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Face coverings now required for outings in San Francisco

People traveling outside their homes for essential outings like grocery runs or those still allowed to work must wear a mask of some kind starting midnight Friday. Officials won’t enforce the latest public health order until Wednesday but ask that those who have a mask or some type of covering to start using it immediately.

“Anytime you’re indoors or within close proximity withing an essential business or at work…you will be required to wear a mask,” said Mayor London Breed. “The requirement to wear face coverings does not take the place of social distancing.”

The new requirement does not apply to those out for San Francisco News a walk, jog or bicycle ride and also applies to other parts of the Bay Area like Sonoma County. Personal protective gear like N95 masks is discouraged as they remain in short supply for frontline healthcare workers. Instead, cloth masks, scarves, and other homemade fabric covering the nose and mouth are encouraged.

San Francisco has 1,058 cases and 20 deaths as of Friday morning. The first known case in San Francisco County Jail came yesterday as the City has been preparing for an outbreak by reducing the prison population by 35 percent since January.

Public health director Dr. Grant Colfax warned that face coverings will be the new normal and that people will become used to the practice by instituting it now.

“It is likely that we will need to continue to do this for some time, even Press Release Distribution Service In San Francisco after we start to emerge from our homes,” Colfax said. “This will help us now and it will help us in the future. The virus is still out there so we must continue to be vigilant.”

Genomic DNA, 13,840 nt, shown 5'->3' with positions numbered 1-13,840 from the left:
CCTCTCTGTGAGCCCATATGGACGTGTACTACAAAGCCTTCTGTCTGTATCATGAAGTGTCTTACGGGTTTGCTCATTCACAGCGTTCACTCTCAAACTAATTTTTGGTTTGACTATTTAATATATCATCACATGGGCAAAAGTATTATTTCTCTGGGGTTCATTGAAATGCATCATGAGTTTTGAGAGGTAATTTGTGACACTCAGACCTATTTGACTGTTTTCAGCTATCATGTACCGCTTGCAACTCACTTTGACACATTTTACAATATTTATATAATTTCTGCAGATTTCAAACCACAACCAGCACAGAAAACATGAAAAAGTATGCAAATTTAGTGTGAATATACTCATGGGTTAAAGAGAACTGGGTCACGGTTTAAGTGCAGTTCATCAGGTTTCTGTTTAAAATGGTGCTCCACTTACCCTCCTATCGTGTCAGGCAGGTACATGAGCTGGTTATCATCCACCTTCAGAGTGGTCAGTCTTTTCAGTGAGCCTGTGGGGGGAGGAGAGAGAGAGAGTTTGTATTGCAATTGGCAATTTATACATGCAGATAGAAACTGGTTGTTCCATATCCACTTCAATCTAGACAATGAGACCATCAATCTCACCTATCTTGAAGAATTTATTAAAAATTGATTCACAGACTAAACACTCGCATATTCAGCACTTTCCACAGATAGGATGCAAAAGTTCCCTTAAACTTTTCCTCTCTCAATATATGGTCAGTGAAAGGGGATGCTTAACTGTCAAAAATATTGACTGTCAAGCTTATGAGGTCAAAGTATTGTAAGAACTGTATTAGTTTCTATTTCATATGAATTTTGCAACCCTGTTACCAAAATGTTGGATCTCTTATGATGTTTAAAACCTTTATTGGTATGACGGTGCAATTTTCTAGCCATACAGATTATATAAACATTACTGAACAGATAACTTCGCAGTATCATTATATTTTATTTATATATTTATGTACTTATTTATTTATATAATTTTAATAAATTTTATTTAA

It turns The City’s earlier recommendation to wear a face covering into a requirement, as informed by the Centers for Disease Control and Prevention in early April. Federal health officials previously discouraged the broad public from wearing masks or personal protective equipment to be reserved for frontline healthcare workers.

Breed asked that people refrain from confronting people who don’t appear to be in compliance, and to leave it to officials to correct their behavior.

“If you’re not a police officer, don’t act like one,” Breed said. “Please do your part to follow the order and worry about what you need to do and not what someone else is doing.”

San Franciscans were previously required to wear masks during the 1918 flu pandemic. “Mask slackers” were fined or even thrown in county jail, sister publication SF Weekly recounted.

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